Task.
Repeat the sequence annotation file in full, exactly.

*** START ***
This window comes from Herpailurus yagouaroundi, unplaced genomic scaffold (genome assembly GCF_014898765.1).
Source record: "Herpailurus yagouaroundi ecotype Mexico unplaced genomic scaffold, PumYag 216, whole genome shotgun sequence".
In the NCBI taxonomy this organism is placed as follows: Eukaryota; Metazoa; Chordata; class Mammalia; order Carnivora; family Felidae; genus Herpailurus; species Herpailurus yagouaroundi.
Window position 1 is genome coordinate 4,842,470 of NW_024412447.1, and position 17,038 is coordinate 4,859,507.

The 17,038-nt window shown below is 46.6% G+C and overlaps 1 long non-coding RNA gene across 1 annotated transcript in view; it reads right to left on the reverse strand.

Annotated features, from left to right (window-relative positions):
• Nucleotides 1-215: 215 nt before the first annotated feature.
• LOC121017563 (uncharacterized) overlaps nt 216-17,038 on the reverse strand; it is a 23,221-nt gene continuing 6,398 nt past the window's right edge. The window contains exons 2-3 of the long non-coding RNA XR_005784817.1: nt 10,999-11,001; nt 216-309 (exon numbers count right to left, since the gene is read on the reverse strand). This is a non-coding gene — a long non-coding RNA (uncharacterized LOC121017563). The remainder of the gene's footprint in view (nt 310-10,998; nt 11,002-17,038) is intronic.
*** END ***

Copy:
This window comes from Herpailurus yagouaroundi, unplaced genomic scaffold (genome assembly GCF_014898765.1).
Source record: "Herpailurus yagouaroundi ecotype Mexico unplaced genomic scaffold, PumYag 216, whole genome shotgun sequence".
In the NCBI taxonomy this organism is placed as follows: Eukaryota; Metazoa; Chordata; class Mammalia; order Carnivora; family Felidae; genus Herpailurus; species Herpailurus yagouaroundi.
Window position 1 is genome coordinate 4,842,470 of NW_024412447.1, and position 17,038 is coordinate 4,859,507.

The 17,038-nt window shown below is 46.6% G+C and overlaps 1 long non-coding RNA gene across 1 annotated transcript in view; it reads right to left on the reverse strand.

Annotated features, from left to right (window-relative positions):
• Nucleotides 1-215: 215 nt before the first annotated feature.
• LOC121017563 (uncharacterized) overlaps nt 216-17,038 on the reverse strand; it is a 23,221-nt gene continuing 6,398 nt past the window's right edge. The window contains exons 2-3 of the long non-coding RNA XR_005784817.1: nt 10,999-11,001; nt 216-309 (exon numbers count right to left, since the gene is read on the reverse strand). This is a non-coding gene — a long non-coding RNA (uncharacterized LOC121017563). The remainder of the gene's footprint in view (nt 310-10,998; nt 11,002-17,038) is intronic.